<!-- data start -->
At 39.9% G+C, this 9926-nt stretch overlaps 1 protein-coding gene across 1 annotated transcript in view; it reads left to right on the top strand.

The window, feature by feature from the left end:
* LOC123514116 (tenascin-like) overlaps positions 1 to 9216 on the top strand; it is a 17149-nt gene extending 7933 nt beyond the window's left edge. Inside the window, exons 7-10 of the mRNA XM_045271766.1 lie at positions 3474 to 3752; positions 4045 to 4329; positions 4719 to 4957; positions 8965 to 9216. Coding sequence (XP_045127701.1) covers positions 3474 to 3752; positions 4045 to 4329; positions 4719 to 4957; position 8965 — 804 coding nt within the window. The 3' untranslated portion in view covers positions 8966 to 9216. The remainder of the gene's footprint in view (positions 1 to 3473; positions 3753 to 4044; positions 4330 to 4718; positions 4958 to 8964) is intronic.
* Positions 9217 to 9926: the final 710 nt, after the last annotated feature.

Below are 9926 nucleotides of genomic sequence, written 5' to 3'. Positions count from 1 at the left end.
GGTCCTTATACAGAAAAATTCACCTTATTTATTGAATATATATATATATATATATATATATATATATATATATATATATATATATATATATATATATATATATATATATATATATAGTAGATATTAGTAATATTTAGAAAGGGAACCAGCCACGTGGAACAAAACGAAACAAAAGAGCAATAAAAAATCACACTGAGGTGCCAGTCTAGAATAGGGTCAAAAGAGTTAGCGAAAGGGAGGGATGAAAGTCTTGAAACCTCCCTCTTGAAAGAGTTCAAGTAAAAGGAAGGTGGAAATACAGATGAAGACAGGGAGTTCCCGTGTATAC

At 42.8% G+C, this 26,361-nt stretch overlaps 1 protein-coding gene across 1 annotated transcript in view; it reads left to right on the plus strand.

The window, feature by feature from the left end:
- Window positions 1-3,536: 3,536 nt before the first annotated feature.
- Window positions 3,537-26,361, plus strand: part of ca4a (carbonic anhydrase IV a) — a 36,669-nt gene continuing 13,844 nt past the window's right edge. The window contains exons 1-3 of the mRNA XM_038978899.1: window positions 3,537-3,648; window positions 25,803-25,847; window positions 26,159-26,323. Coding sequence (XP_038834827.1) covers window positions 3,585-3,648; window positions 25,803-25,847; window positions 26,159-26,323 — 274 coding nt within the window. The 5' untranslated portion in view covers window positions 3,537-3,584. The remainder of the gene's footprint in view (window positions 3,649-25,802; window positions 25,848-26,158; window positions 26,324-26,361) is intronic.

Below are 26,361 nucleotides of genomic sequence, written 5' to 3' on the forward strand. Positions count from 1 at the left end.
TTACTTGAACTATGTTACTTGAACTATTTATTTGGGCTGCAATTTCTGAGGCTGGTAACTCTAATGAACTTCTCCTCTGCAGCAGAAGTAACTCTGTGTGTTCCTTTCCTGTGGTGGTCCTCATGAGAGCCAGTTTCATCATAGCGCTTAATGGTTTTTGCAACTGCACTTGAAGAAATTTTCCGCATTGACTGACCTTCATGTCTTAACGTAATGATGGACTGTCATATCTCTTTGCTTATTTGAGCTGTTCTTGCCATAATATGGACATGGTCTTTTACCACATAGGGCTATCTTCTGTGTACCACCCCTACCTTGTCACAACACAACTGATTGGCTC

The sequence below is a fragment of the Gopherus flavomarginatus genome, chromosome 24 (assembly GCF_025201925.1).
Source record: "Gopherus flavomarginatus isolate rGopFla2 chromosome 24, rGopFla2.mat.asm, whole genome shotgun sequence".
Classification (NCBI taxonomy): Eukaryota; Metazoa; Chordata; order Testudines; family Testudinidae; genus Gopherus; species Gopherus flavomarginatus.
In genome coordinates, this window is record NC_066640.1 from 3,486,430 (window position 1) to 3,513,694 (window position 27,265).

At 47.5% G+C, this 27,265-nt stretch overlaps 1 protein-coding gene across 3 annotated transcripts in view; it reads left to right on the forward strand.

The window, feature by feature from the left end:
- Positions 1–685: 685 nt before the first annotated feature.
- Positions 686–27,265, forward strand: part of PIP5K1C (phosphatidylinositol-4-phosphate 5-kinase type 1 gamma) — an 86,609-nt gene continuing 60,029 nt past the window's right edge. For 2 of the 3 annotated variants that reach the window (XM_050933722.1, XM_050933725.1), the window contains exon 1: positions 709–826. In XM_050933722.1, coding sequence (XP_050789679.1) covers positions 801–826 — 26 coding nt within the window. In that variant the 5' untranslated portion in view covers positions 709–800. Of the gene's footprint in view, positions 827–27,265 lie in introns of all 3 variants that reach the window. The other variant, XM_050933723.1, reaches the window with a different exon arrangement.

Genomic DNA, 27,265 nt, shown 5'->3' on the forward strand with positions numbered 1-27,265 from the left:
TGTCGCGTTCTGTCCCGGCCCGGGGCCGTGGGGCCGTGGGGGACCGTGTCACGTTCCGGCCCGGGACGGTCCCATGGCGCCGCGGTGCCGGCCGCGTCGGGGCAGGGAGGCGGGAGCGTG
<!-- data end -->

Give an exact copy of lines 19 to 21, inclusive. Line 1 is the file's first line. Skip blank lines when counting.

- Positions 1–685: 685 nt before the first annotated feature.
- Positions 686–27,265, forward strand: part of PIP5K1C (phosphatidylinositol-4-phosphate 5-kinase type 1 gamma) — an 86,609-nt gene continuing 60,029 nt past the window's right edge. For 2 of the 3 annotated variants that reach the window (XM_050933722.1, XM_050933725.1), the window contains exon 1: positions 709–826. In XM_050933722.1, coding sequence (XP_050789679.1) covers positions 801–826 — 26 coding nt within the window. In that variant the 5' untranslated portion in view covers positions 709–800. Of the gene's footprint in view, positions 827–27,265 lie in introns of all 3 variants that reach the window. The other variant, XM_050933723.1, reaches the window with a different exon arrangement.

Genomic DNA, 27,265 nt, shown 5'->3' on the forward strand with positions numbered 1-27,265 from the left: